1) Find a comfortable place.
Designate an area or corner of your room where you'll practice. Maybe near a window where there's nice light or a corner of the room that's not cluttered. Once you've found your place, make it comfortable with flowers, pictures of friends and loved ones, or place meaningful objects there. And, yes, a Justin Timberlake autographed pic counts.
2) Find a time that works for you. Are you an evening or morning person? Most people find that early in the morning or late at night before bed is the best time for meditation, but you can do it anytime of the day. Practicing right after you wake up is a good time since you're less likely to get distracted by other tasks. [Is this true for teens who are often rushing to fget to school?] Find the time of day that works for you and make this your meditation time.
3) Turn off the lights. Save some energy and turn off those lights! Feel free to light a candle and enjoy it's nice, soft lighting. If you use a candle, make sure that it's in a safe place and won't fall over. Or, you can use a small lamp to provide a little light. If you're sitting in front of your computer, the subtle glow of the monitor will work just as well.
4) Keep distractions to a minimum.
Turn off the ringer on your phone, turn down the answering machine and turn off your cd player. Put a "do not disturb" sign on your door and ask your family to not bother you during this time. Do whatever you can to limit distractions.
5) Make a commitment.
You don't have to commit to meditate everyday for the rest of your life, but 5-10 minutes a day for a week can be very helpful. After the first week, re-evaluate and make the meditations longer or shorter. You can also simply meditate whenever you feel you need it. If you decide to make a commitment, make sure that the goal is reasonable. Start small and slowly build.
How to SitNow that you have a good time and place, find something to sit on. Meditation is often done while sitting in a chair, or on the ground with a cushion or zafu (a round Japanese-style cushion). If you decide to sit on the floor, make sure that your butt lifts off the ground a little, use cushions or fold a pillow in half to help. This makes it easier to cross your legs on the floor. It also helps to keep your back straight, which is very important in meditation.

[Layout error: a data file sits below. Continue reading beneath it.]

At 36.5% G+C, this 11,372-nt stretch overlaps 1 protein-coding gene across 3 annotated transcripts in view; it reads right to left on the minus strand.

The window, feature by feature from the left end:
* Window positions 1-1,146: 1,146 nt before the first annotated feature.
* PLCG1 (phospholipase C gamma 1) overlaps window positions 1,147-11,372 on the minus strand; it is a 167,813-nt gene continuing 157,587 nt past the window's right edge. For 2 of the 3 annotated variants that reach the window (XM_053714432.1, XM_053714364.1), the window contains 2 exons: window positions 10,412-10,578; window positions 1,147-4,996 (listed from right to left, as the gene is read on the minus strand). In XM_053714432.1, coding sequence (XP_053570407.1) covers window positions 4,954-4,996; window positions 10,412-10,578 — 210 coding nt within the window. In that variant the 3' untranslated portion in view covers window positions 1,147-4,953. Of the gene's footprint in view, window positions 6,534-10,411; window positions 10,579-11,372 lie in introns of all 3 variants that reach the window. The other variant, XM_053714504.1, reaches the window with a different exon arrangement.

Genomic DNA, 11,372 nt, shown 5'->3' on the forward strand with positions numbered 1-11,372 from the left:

Sit "Indian-style" with legs crossed or with one leg folded in front of the other. Either way you'll want your butt to be lifted off the ground a bit. Don't try to fold your legs around in a complicated position unless you've done a lot of yoga or gymnastics.
You can also use a chair. Sit in the chair with your feet flat on the ground and your back upright. Find a firm chair that will help you sit in an upright manner. You can also try sitting on the edge of your bed, though it's a little more difficult since it's not as firm as a chair.
Whatever position you choose, rest your hands lightly in your lap or on your knees. Your head can tilt down very slightly. Try gently closing your eyes and see how that feels. If it feels strange, go ahead and keep your eyes open.
Remember, there are many forms of meditation and no "one-size fits all" position or style. You'll discover your style through experimentation and listening to your intuition. Most importantly, have an attitude of curiosity and adventure. Don't worry too much about doing everything "right."
Now that you've a found a place, a time, and something to sit on, it's time to meditate!
Read the meditation slowly to yourself then try it. You can also try meditating while listening to a guided meditation. A Guided Meditation
Sit comfortably with your back straight but not ridged. Let your eyes close, and notice what it's like to sit with your eyes closed. It may seem a little strange at first. You may notice that as your eyes close other senses, like hearing, become more noticeable. Notice the different sounds that become apparent to you. Notice the variety of sounds and how they change from moment-to-moment.
Next feel your body sitting on the floor or chair. Feel the pressure of your buttocks on the cushion or chair. Feel your shoulders. Feel your feet. Your belly. Feel your body sitting here. Let the body be soft and open. Relax any place of tension or holding in the body as best you can.
Then feel the movement of the breath in the body. Notice how the breath has a pattern, a beat. See if you can tune into that pattern. Notice how the belly rises on the inhalation and falls on the exhalation. Notice how the chest expands and contracts with each breath, and how the breath enters and leaves the nostrils. You are imagining or controlling the breath, but feeling it. Allow the breath to come and go in its own pattern. Rest your attention on that flow. Tune into the pattern or rhythm of the breath.
There is nothing to figure out. Nothing to control. Nothing to change. Simply life unfolding as it well. Being present with each moment as it arises and passes. Allowing whatever needs to arise in the mind and body to arise.
As you sit, all kinds of thoughts will arise. Some will be nice and pleasant thoughts, and some will be unpleasant. Notice and acknowledge whatever thoughts arise. Allow them to be there. Allow them to come, to have their moment, and allow them to leave. If you notice your mind carried away by one of the thoughts, drifting to the past or future, which will happen constantly, then very gently notice where your attention has been drawn, and allow the breath to again become predominant. You are not trying to push away or control anything. You are simply directing the mind toward the present moment.
Again, see if you can be with each moment without struggle. Meditation is a time to rest from the constant activity of the mind. Enjoy this time. Have compassion for yourself, in your sincere effort to bring more calm and peace in your life.